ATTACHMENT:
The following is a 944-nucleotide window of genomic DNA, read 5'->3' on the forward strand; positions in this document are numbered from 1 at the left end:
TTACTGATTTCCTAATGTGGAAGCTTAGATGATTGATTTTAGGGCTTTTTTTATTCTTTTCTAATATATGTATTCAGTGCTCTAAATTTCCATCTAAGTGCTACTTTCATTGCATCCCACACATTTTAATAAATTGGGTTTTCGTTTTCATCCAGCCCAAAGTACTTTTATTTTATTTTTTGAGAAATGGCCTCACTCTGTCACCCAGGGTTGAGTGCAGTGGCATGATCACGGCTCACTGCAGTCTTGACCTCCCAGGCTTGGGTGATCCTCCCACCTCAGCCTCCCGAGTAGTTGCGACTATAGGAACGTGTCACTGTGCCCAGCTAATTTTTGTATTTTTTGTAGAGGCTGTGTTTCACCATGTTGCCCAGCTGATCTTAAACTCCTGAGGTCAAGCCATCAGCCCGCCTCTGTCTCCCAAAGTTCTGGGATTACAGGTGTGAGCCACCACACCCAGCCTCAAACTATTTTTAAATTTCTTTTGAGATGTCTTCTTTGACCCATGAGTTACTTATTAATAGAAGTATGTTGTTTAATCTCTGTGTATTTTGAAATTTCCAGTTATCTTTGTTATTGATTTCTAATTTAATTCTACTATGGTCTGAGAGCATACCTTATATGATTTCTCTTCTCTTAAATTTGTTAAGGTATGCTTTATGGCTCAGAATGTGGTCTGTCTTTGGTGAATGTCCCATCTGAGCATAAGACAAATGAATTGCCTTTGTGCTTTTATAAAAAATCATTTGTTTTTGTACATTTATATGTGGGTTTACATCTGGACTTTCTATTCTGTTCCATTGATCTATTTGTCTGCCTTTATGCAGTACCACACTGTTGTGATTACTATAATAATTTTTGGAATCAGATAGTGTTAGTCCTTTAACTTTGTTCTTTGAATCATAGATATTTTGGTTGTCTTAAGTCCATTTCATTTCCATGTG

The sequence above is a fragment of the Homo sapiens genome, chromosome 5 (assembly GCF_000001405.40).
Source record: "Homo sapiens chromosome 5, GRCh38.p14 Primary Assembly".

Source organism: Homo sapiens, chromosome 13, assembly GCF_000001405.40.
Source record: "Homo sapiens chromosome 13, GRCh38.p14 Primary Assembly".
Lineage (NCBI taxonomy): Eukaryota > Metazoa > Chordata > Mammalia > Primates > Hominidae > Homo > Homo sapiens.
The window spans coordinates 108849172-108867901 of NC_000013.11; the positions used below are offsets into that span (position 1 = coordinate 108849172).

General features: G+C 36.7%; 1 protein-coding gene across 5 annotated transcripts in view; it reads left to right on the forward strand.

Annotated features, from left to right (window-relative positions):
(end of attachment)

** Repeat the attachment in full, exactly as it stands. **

The following is a 944-nucleotide window of genomic DNA, read 5'->3' on the forward strand; positions in this document are numbered from 1 at the left end:
TTACTGATTTCCTAATGTGGAAGCTTAGATGATTGATTTTAGGGCTTTTTTTATTCTTTTCTAATATATGTATTCAGTGCTCTAAATTTCCATCTAAGTGCTACTTTCATTGCATCCCACACATTTTAATAAATTGGGTTTTCGTTTTCATCCAGCCCAAAGTACTTTTATTTTATTTTTTGAGAAATGGCCTCACTCTGTCACCCAGGGTTGAGTGCAGTGGCATGATCACGGCTCACTGCAGTCTTGACCTCCCAGGCTTGGGTGATCCTCCCACCTCAGCCTCCCGAGTAGTTGCGACTATAGGAACGTGTCACTGTGCCCAGCTAATTTTTGTATTTTTTGTAGAGGCTGTGTTTCACCATGTTGCCCAGCTGATCTTAAACTCCTGAGGTCAAGCCATCAGCCCGCCTCTGTCTCCCAAAGTTCTGGGATTACAGGTGTGAGCCACCACACCCAGCCTCAAACTATTTTTAAATTTCTTTTGAGATGTCTTCTTTGACCCATGAGTTACTTATTAATAGAAGTATGTTGTTTAATCTCTGTGTATTTTGAAATTTCCAGTTATCTTTGTTATTGATTTCTAATTTAATTCTACTATGGTCTGAGAGCATACCTTATATGATTTCTCTTCTCTTAAATTTGTTAAGGTATGCTTTATGGCTCAGAATGTGGTCTGTCTTTGGTGAATGTCCCATCTGAGCATAAGACAAATGAATTGCCTTTGTGCTTTTATAAAAAATCATTTGTTTTTGTACATTTATATGTGGGTTTACATCTGGACTTTCTATTCTGTTCCATTGATCTATTTGTCTGCCTTTATGCAGTACCACACTGTTGTGATTACTATAATAATTTTTGGAATCAGATAGTGTTAGTCCTTTAACTTTGTTCTTTGAATCATAGATATTTTGGTTGTCTTAAGTCCATTTCATTTCCATGTG

The sequence above is a fragment of the Homo sapiens genome, chromosome 5 (assembly GCF_000001405.40).
Source record: "Homo sapiens chromosome 5, GRCh38.p14 Primary Assembly".

Source organism: Homo sapiens, chromosome 13, assembly GCF_000001405.40.
Source record: "Homo sapiens chromosome 13, GRCh38.p14 Primary Assembly".
Lineage (NCBI taxonomy): Eukaryota > Metazoa > Chordata > Mammalia > Primates > Hominidae > Homo > Homo sapiens.
The window spans coordinates 108849172-108867901 of NC_000013.11; the positions used below are offsets into that span (position 1 = coordinate 108849172).

General features: G+C 36.7%; 1 protein-coding gene across 5 annotated transcripts in view; it reads left to right on the forward strand.

Annotated features, from left to right (window-relative positions):